While I really love almost everything about Starfield, one thing I didn’t agree with from the start was the huge focus on not just the game’s structure, but the structure of its main story line to be fully at the service of the New Game Plus concept.
To talk about it, we have to get into it spoilersbut I tried to wait long enough for many people to finish the main campaign at least once.
About two-thirds of the way through the main story, once you meet the Starborn and realize they’re not aliens, but some kind of interdimensional people, I thought I knew where this was going, given everything Bethesda had previously said about the “uniqueness” of the New Concept Game Plus.
I thought we would become Starborne ourselves and do the loop again, now with the knowledge of what was coming and the ability to make different decisions. That is, mainly how the normal New Game Plus works, plus an important story reason for it. That’s exactly what happened.
The problem is that the New Game Plus loop is in direct conflict with how most people play Bethesda games. You feel like you are missing the basic concept of the game No do New Game Plus and find out changes and little bonuses and occasionally crazy things like otherworldly openings (while keeping the rest of the run exactly the same). But if you do, you lose almost everything in the entire game.
New Game Plus works better in single-player games that aren’t heavily dependent on looting, crafting, and building. But even in these games, you often get to keep the weapons you’ve acquired in new games, and maybe gradually increase the difficulty.
You lose everything in Starfield. All your weapons and armor, all your credits. Every quest is cleared and New Game Plus only gives you the option to skip the main quest. But it’s not just like that. In a game that encourages creative ship and base building, you’ll lose all of that, all your designs and materials and anything you’ve built up to that point. And for a game that encourages exploration, you’ll lose all exploration data in any number of worlds you’ve bothered to catalog.
Why… would they design a game like this? I understand that many people start Bethesda games with new save files to create new characters, make new choices, and try out different builds. But not you delete for your old character to do it. And in this version one thing you can not to do is try a new build because Bethesda won’t let you take any of your skill points and put them somewhere else for any reason. So if you were a fighting character and want to start exploring better and building bases instead, you have to climb through higher levels to get those skills now, which takes a lot longer than before.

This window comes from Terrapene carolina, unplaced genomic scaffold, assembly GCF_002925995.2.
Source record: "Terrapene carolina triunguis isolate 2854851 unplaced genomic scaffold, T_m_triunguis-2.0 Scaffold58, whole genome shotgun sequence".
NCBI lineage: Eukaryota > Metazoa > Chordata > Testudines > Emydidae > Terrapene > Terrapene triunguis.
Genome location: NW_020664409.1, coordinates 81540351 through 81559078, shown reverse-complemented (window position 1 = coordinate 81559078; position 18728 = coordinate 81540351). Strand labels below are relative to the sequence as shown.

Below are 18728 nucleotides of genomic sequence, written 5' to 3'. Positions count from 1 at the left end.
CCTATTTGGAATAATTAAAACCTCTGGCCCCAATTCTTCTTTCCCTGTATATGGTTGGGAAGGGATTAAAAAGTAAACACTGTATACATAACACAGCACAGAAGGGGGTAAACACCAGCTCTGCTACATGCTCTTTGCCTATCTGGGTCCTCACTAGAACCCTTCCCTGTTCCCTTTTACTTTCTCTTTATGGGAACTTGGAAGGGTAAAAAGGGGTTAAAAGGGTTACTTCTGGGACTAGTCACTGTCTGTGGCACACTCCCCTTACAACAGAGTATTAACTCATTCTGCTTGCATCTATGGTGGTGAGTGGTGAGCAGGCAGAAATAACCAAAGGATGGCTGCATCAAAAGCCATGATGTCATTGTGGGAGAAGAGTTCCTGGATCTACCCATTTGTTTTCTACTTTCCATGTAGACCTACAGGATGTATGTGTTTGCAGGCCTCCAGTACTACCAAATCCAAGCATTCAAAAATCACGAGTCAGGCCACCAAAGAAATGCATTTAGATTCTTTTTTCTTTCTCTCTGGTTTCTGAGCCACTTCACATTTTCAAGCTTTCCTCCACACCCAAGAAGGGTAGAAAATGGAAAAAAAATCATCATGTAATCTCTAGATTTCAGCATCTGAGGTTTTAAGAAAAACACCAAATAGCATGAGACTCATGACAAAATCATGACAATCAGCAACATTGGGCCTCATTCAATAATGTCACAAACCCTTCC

All of this leads to the fact that at some point, if you want to “max out” the game like a normal Bethesda RPG, you have to pick a place and settle down. For me it was NG+2 because I was tired of losing all the progress and speedrunning NG+ loops possible by skipping the campaign and finding artifacts easily wasn’t enjoyable either once I realized the “alternative” starts were random and didn’t do anything substantial, except for the funny introduction.
I don’t think structuring New Game Plus around losing every bit of progress minus your skill points was a good challenge for a game like this, and it spoiled the ending of what I thought was an otherwise great game. I also think the main storyline suffered because it ended without any real answers as to who set up this loop in the first place with all the temples and weird artifact technology because it sure wasn’t a human Starborn. Maybe the answer is in the DLC, but I don’t like that either. This whole concept could have been so much better.